Farmers counting the cost of weather and prices double whammy
Farmers will be counting the costs of spring 2016 for months to come, as banks and farm advisors predict a severe tightening of cashflow.
Farmers suffered a double whammy when bad weather forced the purchase of extra feed stocks at a time when prices in some sectors were stagnant or falling.
Some sectors have been particularly hard hit with milk and grain prices plummeting this year.
Advisors are now reporting that farmers are looking at delaying major capital projects and building work until prices improve.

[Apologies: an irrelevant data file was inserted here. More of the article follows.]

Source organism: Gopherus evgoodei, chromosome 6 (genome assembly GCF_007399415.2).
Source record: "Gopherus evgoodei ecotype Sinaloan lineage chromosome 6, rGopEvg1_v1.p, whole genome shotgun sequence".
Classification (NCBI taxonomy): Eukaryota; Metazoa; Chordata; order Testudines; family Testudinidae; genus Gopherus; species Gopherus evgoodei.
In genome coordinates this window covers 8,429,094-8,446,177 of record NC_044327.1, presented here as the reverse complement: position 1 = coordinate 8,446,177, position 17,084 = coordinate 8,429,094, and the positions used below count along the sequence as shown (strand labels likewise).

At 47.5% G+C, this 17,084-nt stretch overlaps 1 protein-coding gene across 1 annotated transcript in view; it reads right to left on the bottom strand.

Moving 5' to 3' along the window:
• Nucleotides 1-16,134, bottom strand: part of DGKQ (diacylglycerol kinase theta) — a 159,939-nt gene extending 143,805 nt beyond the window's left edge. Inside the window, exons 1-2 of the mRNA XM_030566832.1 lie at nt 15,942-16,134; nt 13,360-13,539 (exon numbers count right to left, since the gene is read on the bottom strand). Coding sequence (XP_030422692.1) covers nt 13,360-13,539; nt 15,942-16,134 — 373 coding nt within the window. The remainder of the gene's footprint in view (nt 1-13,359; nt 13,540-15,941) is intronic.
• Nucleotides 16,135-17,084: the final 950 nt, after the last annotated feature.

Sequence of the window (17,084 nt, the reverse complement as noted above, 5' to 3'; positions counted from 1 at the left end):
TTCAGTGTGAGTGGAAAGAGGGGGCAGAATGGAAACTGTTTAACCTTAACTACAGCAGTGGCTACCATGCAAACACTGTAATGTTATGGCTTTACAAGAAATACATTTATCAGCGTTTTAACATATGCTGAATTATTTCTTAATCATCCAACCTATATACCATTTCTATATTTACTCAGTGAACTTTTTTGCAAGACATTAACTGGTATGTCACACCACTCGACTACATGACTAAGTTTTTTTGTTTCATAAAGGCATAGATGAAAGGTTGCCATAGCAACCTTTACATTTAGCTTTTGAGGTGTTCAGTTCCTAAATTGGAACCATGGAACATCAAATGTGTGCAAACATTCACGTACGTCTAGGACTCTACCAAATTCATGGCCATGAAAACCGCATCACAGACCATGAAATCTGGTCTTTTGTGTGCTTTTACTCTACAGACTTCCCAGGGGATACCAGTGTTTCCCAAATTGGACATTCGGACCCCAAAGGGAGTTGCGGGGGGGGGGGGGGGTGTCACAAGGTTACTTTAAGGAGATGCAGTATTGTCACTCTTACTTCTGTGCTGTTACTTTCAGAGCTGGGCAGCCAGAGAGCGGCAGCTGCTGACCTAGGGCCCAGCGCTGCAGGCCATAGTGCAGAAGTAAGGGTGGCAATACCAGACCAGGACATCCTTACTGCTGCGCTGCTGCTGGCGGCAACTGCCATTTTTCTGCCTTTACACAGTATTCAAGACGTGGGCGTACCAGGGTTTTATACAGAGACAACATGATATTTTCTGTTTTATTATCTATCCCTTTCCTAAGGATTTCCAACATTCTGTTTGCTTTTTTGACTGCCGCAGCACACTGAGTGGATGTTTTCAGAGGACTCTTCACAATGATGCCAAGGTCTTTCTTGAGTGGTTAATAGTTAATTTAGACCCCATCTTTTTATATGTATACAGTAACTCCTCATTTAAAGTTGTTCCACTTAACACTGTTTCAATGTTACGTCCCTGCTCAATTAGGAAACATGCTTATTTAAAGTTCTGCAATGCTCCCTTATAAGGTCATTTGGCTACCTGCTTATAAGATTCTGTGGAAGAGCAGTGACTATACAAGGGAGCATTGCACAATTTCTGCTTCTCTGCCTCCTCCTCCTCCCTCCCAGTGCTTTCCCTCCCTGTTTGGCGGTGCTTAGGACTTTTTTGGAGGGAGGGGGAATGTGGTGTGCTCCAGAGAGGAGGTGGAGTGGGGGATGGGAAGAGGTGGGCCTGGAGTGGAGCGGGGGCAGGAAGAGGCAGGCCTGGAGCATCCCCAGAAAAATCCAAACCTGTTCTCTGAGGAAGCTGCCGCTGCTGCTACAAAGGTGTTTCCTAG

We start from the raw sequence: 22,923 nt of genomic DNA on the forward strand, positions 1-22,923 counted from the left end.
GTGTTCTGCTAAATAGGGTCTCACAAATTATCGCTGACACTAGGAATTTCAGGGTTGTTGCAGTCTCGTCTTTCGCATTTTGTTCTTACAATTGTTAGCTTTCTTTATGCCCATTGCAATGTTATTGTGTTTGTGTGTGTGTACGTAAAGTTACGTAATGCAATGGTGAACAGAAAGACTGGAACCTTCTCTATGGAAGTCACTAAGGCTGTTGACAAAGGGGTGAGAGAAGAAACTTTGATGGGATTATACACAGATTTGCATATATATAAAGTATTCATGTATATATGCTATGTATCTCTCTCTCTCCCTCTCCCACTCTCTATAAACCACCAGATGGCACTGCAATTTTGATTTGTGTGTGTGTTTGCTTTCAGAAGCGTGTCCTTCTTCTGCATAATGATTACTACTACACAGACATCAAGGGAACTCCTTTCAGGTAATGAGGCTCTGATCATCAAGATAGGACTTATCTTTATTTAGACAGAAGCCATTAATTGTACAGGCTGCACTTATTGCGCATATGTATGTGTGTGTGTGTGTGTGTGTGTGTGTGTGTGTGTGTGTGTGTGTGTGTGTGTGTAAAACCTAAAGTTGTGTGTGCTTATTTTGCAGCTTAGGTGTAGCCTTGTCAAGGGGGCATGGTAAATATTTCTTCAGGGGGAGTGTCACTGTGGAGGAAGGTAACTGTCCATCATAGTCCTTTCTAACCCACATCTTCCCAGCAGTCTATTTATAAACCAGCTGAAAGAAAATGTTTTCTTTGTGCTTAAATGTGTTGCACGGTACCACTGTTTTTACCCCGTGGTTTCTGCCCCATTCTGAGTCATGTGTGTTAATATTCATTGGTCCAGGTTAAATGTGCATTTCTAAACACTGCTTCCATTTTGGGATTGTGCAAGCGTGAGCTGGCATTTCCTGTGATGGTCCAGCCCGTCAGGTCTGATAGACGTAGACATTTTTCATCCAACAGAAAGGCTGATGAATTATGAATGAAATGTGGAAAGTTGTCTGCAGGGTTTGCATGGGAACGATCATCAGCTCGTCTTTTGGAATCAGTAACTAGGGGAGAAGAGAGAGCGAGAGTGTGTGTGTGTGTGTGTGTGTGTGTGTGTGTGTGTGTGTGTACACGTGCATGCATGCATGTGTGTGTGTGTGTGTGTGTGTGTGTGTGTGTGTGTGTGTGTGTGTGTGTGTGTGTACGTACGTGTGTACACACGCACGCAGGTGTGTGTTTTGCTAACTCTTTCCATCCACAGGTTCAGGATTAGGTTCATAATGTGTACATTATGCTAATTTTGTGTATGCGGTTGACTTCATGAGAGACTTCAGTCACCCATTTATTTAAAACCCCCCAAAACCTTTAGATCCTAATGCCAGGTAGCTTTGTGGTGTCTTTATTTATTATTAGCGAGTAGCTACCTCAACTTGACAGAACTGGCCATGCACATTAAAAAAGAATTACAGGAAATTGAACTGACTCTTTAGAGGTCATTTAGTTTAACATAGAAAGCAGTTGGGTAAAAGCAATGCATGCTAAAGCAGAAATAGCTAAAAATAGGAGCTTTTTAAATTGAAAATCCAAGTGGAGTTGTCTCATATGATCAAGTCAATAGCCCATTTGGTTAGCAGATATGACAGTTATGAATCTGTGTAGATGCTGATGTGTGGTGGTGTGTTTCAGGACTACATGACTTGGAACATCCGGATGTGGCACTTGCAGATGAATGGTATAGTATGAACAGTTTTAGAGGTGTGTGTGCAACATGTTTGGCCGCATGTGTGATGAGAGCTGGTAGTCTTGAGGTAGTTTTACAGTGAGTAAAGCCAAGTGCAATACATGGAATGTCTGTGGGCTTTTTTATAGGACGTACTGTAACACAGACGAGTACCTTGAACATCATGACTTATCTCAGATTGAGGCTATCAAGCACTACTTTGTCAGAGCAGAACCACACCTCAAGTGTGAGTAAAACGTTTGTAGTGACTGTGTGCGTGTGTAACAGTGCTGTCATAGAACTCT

Cork agri advisor Mike Brady said there were signs of a reduction in capital projects, with a number of his clients delaying spending on infrastructure where possible.
"The chequebooks are firmly in the drawer - they're not even in the pocket or in the jeep," he said. "Fellows are only buying tractors when they have to. People are putting off capital expenditure but are not ruling it out longterm.
"The average age of a farmer is 58 or 59 and they have been through cycles, good and bad, before. The price of milk can't stay where it is, as if it does there won't be milk produced in the world."
He warned cashflow on dairy farms was tight after three months of around 25c/l. "This time next year we will see real tightness if it stays at that for 12 months," he said.